So that has happened today by the decision of the President – which has been a very important decision – that the new IEC chair will be Mr Manawi. It is a decision that the national and international community – including the UN – feels very comfortable with.

The second issue which you are very familiar with was the issue about whether the Electoral Complaints Commission (ECC) will have or not have international membership. That was something that was not clear. And I’m glad to tell you that President Karzai invited me to a meeting the other day in which more than 40 elders, members, and leaders in Afghanistan were present in order to explain why these two international members of the ECC would be a guarantee of better elections and how this will not be an interference in the rightful Afghanization of these and future elections.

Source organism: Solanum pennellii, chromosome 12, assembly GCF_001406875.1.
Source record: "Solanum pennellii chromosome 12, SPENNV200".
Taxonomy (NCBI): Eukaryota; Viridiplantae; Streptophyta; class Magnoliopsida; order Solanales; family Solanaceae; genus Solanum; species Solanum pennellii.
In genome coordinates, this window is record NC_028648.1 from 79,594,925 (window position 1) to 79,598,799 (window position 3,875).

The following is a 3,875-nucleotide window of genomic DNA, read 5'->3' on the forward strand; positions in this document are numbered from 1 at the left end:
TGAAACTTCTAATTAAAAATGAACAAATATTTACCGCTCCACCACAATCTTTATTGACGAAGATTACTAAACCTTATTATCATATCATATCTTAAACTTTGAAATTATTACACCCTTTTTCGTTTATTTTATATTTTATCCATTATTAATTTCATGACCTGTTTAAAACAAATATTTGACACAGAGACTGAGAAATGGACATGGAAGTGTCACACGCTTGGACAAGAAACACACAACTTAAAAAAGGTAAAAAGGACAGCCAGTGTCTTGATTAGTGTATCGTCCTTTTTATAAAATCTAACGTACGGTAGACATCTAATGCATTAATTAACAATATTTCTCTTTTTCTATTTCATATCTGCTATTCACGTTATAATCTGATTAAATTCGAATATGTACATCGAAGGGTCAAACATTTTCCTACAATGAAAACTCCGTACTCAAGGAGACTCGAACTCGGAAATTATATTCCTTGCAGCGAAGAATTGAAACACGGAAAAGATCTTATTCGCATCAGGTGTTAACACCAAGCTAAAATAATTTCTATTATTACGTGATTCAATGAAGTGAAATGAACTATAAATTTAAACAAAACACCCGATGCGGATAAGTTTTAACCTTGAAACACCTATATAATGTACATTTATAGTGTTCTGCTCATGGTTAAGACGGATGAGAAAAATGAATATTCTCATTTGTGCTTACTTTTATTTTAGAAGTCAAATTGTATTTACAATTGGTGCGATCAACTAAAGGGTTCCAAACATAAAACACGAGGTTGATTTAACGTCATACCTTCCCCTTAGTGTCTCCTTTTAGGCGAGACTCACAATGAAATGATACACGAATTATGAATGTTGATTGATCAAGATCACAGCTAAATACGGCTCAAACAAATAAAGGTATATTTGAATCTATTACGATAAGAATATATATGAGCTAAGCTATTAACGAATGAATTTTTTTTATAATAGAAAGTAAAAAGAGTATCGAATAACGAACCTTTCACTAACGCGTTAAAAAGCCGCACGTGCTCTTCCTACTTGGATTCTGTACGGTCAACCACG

I did so accompanied by my new deputy, Martin Kobler, who has just joined the team and will be my right hand on this issue and many others, as well as with Carlos Valenzuela, who is our guru on elections and Carina Pirelli, who is our second guru on elections.

I’m glad to tell you that following a long meeting where I was given the privilege and opportunity of explaining to the President and to the elders – more than 40 of them – and to tribal leaders and ministers the reasons why it would be a good idea to have two international members of the ECC, that was agreed.

The two commissioners are Judge Johann Kriegler from South Africa, who is a very prominent judge and a person with international standing and recognition, and the second person is an Iraqi. Commissioner Safwat Sidqi was a member of the commission of the same rights in Iraq and is someone who has gone through similar difficult moments and has been able to go through good elections. And that team of two prominent – and trusted by the UN – personalities will be the two new international members of the ECC.